Municipals perform well as allotments of new issues remain thin

Register now

Municipals finished stronger on the long end Monday, with yields on the AAA muni scales falling as much as two basis points 10-years and longer while various factors outside the control of the municipal market were coalescing to put it on edge.

Supply and demand, technical performance and the uncertain outcome of negotiations in Washington on a new stimulus package are keeping municipals in a holding pattern.

Congress is debating provisions that will impact the muni market, such as aid to states and localities, help for hospitals and higher education, and money for infrastructure and transportation.

Meanwhile, in the primary, the oversubscriptions for new issues are persistent while secondary activity was very quiet for the beginning of the week.

"Deals are oversubscribed and getting bumped and allotments are thin,” a New York trader said. “People are getting less than they are putting in for, and most deals are trading up in secondary once they are free."

Compared to the previous week’s large calendar, this week’s is more manageable, according to the trader.

“The market seems to be doing very well with the deals,” he said. “The market is doing fine, but the supply imbalance continues because there is too much money and not enough issuance.”

He noted that municipals are trading relatively cheap compared to other fixed income products, despite outside distractions beyond the market.

The upcoming presidential election, COVID-19 impacts, and the status of the economy are among the key cross-currents outside of munis.

“There are some concerns surrounding some credits, obviously, especially if we continue to not be able to open up states and cities, he added.

But the market seems to be taking that in stride, according to the trader.

“For the time being, the market is taking a wait-and-see approach and doesn't seem like there’s much concern out there right,” he said.

Meanwhile, taxable munis are having their moment, up 1.23% in volume so far this month with no let-up in sight for supply, according to Kim Olsan, senior vice president at FHN Financial.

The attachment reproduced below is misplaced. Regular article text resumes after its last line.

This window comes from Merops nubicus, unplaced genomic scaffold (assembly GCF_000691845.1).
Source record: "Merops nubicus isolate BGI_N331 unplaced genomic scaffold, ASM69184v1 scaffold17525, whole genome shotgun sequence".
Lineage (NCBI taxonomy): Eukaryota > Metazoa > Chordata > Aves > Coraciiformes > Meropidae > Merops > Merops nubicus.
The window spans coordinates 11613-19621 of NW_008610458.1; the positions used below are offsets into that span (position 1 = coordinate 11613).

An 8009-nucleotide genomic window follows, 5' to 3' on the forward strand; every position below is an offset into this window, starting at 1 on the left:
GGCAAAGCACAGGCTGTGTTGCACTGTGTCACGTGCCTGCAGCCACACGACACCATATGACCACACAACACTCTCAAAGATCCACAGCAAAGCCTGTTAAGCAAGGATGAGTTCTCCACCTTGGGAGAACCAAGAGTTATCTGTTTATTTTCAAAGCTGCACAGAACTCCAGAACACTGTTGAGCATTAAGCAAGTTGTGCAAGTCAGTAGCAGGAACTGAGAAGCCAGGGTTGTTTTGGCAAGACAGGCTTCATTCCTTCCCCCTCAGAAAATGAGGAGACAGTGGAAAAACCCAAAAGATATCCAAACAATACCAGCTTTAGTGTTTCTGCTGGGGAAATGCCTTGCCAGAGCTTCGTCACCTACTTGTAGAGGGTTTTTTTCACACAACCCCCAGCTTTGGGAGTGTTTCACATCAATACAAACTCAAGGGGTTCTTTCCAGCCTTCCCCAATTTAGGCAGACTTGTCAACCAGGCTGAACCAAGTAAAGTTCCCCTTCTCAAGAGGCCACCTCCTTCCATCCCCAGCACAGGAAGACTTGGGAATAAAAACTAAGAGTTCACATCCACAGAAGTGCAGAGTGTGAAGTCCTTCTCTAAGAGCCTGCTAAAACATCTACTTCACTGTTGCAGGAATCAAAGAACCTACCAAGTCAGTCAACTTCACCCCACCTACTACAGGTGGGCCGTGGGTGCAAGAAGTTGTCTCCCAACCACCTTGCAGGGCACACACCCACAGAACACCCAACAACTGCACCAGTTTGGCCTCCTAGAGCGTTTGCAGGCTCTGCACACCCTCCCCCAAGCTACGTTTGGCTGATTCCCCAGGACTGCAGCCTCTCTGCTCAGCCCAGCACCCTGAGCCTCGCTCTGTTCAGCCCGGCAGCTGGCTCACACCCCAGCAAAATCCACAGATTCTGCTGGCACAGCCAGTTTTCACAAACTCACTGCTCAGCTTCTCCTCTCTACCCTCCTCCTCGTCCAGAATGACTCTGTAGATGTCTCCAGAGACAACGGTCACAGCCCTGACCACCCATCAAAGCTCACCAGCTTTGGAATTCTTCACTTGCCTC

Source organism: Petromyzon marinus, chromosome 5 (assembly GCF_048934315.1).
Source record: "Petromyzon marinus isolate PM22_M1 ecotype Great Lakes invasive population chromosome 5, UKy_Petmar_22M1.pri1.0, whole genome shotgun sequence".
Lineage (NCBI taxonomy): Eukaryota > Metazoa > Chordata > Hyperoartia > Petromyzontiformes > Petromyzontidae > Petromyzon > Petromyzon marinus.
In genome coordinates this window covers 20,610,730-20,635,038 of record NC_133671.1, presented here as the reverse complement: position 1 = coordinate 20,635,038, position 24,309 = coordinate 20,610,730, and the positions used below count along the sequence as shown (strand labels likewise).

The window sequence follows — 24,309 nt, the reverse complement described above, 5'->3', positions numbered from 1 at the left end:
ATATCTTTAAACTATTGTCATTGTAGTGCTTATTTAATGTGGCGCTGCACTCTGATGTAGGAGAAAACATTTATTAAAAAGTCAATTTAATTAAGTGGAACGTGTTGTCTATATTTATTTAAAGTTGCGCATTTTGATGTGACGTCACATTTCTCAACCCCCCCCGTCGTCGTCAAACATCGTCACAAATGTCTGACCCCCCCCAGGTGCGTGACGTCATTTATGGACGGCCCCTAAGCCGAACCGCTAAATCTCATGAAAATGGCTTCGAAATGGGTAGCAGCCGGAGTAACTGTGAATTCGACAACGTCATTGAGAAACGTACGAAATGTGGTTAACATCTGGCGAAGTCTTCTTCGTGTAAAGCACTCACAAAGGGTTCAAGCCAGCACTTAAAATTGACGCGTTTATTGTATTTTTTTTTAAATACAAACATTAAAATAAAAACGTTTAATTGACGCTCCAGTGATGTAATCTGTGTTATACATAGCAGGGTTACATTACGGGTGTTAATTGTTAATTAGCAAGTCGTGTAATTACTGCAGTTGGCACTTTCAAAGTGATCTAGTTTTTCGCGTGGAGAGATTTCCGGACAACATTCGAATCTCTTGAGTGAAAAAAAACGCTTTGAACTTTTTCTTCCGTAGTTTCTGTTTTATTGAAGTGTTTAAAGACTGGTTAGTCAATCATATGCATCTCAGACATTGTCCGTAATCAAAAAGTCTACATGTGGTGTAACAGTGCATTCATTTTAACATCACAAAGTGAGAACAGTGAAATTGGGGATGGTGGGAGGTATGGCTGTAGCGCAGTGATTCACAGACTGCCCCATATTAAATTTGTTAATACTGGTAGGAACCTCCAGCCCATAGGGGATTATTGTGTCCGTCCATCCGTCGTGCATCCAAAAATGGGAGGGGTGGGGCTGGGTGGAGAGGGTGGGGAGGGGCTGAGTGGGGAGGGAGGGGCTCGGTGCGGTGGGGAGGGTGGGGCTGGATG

“When Federal Reserve Flow of Funds are reported for Q2 it will be interesting to see whether some of the distribution has been to foreign-based buyers, where at the end of Q1 they held $107 billion in munis,” Olsan said.

“A more moderate supply total of about $6 billion is in play this week for tax-exempts,” Olsan said. “Most issues can be expected to draw on heavy interest in sub-5% structures where a coupon crush is in place with ongoing spread compression.”

Indeed, trading out long saw Celina, Texas ISD's, 3s of 2040 traded at 1.65%-1.55% in large blocks. Cypress-Fairfield, Texas ISD, 3s of 2045 traded at 1.82% while trading at 1.87% on Thursday.

“Strong technicals along with favorable seasonal rollovers continue to present a negative net supply that drives the tax-exempt market richer,” Peter Delahunt, managing director of municipals at Raymond James & Associates said on Friday afternoon.

Meanwhile, fundamentals are being temporarily overlooked, as investors wait for Congress to potentially pass another trillion-dollar relief package for state and local governments, Delahunt said.

“The net result is an oversubscription of orders on most all new issues that free up in the after-market,” he said.

Primary market
On Tuesday, King County, Wash., (Aa1/AA+//) is competitively selling $366 million of bonds.

The deals consists of $186.605 million of Series 2020B taxable sewer refunding revenue bonds and $179.02 million of Series 2020A sewer improvement and refunding revenue bonds.

Piper Sandler is the bond counsel; Pacifica Law Group is the bond counsel.

Proceeds from the 2020B taxables will be used to defease and advance refund certain sewer system revenue bonds. Proceeds from the Series 2020A exempts will be used for improvements to the sewer system and to defease and refund on a current basis certain system revenue bonds.

Jefferies is expected to price the Port of Houston Authority of Harris County, Texas’ (Aaa/AAA/NR/NR) $225 million of Series 2020A unlimited tax refunding bonds on Tuesday.

Also Tuesday, Ramirez & Co. will price the New York State Housing Finance Agency’s (Aa2///) $164 million of affordable housing revenue climate bond certified sustainability bonds.

And Wells Fargo Securities will price the agency’s (Aaa/NR/NR/NR) $78.5 million of 15 Hudson Yards housing revenue green bonds with Fannie Mae Direct Pay credit enhancement.

On Wednesday, Maryland (Aaa/AAA/AAA/) is coming to market with four competitive sales totaling over $1 billion.